An Arctic Tern was taking sanctuary along the sea shore today. It was warm in the morning sunshine and sheltered from the wind in a bend of the shoreline and safe from danger.
Brendan and I went for a walk this morning to Ballyhenry Island. We noticed a lone Arctic tern sitting on a stone. Normally the terns are in pairs or a group along the shore. This bird did not look as if it had energy to go diving for food today.
The terns come to Swan island opposite Strangford to nest and have their young in June. They leave at the end of the summer and return to Africa. The terns squeal, fight, swoop when they are feeding or returning to their nest. They dive into the water for fish, and take off again. They are full of energy. Here is a photo of a healthy group and one young taking a rest after fishing.
The average Arctic Tern lives about thirty years, and will, based on the research, travel some 1.5 million miles during its lifetime. It is famous for its migration; it flies from its Northern breeding grounds to the Antarctic and back again each year, the shortest distance between these areas being 12,000 miles. The long journey ensures that this bird sees two summers per year and more daylight than any other creature on the planet. How amazing that this bird can travel so far. We are privileged for it to visit us.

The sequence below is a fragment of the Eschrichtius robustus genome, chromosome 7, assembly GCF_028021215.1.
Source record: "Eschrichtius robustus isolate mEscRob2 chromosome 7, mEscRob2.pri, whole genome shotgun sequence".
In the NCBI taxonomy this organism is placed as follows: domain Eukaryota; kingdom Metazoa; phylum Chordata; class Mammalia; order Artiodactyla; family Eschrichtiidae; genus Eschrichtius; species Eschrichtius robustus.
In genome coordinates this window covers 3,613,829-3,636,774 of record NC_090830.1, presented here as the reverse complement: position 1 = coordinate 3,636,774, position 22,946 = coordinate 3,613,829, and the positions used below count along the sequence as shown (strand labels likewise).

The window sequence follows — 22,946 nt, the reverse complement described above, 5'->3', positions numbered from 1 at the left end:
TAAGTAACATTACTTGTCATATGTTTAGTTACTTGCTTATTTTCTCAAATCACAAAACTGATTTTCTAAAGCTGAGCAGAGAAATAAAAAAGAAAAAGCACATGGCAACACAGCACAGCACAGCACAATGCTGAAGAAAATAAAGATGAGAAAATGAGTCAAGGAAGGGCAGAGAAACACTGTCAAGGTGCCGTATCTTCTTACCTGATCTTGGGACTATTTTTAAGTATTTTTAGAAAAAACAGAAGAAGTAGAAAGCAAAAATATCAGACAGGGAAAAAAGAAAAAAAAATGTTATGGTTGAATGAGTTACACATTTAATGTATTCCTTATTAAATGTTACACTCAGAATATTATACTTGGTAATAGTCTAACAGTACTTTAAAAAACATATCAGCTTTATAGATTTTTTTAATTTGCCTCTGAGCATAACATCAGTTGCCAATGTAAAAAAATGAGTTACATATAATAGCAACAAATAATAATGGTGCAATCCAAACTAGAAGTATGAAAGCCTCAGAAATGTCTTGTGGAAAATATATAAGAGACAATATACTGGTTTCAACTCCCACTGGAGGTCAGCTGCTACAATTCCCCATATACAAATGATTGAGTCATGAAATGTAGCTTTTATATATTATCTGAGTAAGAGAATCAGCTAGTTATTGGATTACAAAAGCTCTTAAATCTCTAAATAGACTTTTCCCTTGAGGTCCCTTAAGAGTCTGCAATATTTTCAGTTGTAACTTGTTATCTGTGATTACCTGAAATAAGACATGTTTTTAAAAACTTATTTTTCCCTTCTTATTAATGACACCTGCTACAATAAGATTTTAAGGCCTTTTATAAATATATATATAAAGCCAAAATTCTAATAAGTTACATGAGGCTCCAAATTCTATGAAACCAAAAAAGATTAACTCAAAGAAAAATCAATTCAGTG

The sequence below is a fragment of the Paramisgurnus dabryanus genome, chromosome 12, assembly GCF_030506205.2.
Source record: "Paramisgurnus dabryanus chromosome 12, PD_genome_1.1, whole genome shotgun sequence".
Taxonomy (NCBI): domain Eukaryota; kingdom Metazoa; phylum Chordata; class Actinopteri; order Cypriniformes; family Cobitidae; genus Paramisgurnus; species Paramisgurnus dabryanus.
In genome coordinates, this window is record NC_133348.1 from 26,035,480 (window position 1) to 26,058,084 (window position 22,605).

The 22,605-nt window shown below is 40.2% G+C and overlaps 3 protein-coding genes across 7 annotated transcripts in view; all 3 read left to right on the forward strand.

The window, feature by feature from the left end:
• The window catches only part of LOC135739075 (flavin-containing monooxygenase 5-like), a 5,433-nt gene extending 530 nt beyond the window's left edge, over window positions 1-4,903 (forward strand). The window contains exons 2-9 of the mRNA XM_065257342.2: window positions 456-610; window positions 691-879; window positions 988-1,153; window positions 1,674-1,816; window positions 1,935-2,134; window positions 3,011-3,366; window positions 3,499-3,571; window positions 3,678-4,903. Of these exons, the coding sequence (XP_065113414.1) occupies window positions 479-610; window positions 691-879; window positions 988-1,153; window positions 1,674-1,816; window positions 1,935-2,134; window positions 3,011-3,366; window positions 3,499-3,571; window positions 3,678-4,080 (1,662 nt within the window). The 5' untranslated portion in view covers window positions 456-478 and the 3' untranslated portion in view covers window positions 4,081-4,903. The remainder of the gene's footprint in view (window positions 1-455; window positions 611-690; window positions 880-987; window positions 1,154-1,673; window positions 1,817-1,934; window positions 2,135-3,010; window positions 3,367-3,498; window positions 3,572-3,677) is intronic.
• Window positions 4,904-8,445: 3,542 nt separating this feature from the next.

I took a closer look at the lone bird through the binoculars. The bird’s feathers around the mouth look grey instead of the usual black. The beak and legs were a dark red instead of a brighter red. I think this bird may not have much longer to live. It has taken sanctuary in this quiet place to spend its last few days. No more flights around the world for this bird.
This coast must be the place where grey haired and grey feathered creatures come to stay.